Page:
Multiple exploits have been made public for the recently announced WebDAV (World Wide Web Distributed Authoring...
and Versioning) vulnerability that affects Windows 2000 machines. Experts urge users of vulnerable systems to patch their machines, because workarounds may not totally protect them from attack.
The vulnerability lies in Windows 2000. Initially, it was exploited on systems running WebDAV on Internet Information Services (IIS) Web Server version 5.0. But other applications can be used to exploit the flaw. If exploited, the vulnerability could allow attackers to run arbitrary code on the system.
Last week, veteran vulnerability finder David Litchfield posted his company's (NGS Software) analysis of the vulnerability. "It must be stressed that IIS was simply the attack vector; the method or route used to actually exploit the flaw," Litchfield wrote.
NGS Software researchers found other attack vectors including ones involving Java-based Web servers and other non-WebDAV related issues in IIS. "There are too many ways for an attacker to 'access' the vulnerability. Likely areas will be non-MS Web and ftp servers, IMAP servers, antivirus solutions and other MS Windows Services," he also said.
"Consequently, NGS Software believes that every Windows 2000 server or workstation should be patched, and patched as soon as possible -- regardless of whether the box is running IIS or not," he added.
Copies of exploit code were posted to vulnerability mailing lists BugTraq and VulnWatch within the past few days. One poster was Rafael Nunez, information security consultant at Scientech de Venezuela and a former hacker (he called himself "RaFa"). He didn't write the code, but he tweaked it so it would function properly.
"I released it to enlighten the public and to promote system security for administrators unfamiliar with these exploits," he said in an e-mail interview this morning. "I believe more exploits will be written and made public, which will further enhance system security in the long run," Nunez said.
Few experts are surprised that exploit code is available a week after it was disclosed. The vulnerability was actually found while being exploited on a U.S. Army Web site.
"In theory, they all work," said Russ Cooper, surgeon general of TruSecure Corp., which has seen five versions of the exploit. "They will need a little work for use in an automated attack tool."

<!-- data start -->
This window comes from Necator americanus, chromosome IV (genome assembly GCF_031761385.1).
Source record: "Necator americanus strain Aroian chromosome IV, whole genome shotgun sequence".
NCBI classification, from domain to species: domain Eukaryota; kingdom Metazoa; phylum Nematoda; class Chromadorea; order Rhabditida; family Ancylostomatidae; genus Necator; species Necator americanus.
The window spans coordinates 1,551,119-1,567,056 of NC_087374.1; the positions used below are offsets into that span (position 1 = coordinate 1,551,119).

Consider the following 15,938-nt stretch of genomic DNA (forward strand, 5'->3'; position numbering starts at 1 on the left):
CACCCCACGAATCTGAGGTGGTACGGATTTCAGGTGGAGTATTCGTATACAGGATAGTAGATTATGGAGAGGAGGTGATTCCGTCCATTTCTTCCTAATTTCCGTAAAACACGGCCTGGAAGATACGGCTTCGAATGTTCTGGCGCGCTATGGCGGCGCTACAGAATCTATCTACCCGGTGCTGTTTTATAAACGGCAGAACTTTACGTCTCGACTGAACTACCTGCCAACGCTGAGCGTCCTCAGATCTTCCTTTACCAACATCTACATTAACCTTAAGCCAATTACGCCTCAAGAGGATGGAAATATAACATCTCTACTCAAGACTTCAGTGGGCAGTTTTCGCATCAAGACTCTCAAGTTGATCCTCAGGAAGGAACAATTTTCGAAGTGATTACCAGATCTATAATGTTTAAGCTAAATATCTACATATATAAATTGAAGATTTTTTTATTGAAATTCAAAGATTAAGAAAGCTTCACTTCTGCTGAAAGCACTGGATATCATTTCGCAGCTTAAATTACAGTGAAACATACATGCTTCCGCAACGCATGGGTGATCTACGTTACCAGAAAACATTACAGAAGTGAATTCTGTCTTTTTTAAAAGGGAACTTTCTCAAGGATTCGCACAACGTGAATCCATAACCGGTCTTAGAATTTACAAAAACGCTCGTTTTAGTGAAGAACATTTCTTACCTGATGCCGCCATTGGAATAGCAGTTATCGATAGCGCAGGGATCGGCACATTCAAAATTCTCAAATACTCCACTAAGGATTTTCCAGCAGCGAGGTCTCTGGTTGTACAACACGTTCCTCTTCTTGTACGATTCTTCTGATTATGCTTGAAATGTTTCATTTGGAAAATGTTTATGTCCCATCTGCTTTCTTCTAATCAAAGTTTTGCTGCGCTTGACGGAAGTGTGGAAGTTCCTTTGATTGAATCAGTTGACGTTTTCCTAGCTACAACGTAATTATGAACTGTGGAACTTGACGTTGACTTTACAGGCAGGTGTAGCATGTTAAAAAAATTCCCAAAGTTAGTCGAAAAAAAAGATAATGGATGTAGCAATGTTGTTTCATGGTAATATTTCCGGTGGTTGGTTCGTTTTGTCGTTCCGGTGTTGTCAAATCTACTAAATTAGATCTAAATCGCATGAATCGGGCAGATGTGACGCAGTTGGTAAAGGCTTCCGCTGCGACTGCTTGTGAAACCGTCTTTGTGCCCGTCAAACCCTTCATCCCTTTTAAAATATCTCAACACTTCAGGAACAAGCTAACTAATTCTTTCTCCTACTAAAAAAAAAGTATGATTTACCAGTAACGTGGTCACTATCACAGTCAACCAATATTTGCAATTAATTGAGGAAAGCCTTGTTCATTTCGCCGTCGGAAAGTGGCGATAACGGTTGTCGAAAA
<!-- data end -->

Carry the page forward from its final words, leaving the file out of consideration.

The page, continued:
Last week, Cooper predicted that a worm would soon be available that would take advantage of the flaw. He said this morning that it is still plausible, as evidenced by all the versions of exploit code being created.
System administrators can take some preventive measures, such as disabling WebDAV and doing URL scanning, Cooper said. "Even with these, it is possible that a system could be vulnerable if not patched," he said.
Cooper also warns that the vulnerability is not limited to just WebDAV running on Windows 2000 boxes with IIS version 5. "The vulnerability is in the core of the operating system," he said. Given that that's the case, any application that invokes the affected area can be open to attack.
The vulnerability does highlight a weakness in the patching process, said Dan Ingevaldson, team lead for ISS' X-Force R&D. In the past, there would be a window of two weeks to a month between the time a vulnerability was disclosed and the time the exploit code became available. That gap is closing. In the case of the WebDAV flaw, there was no window at all, since it was exploited before being disclosed.
Companies can use intrusion-detection systems and follow a layered security approach to help protect themselves while patching systems, Ingevaldson said. "But there are still a lot of companies that rely just on patching. That's why we see 300,000 machines getting infected [when a worm hits]," he said.
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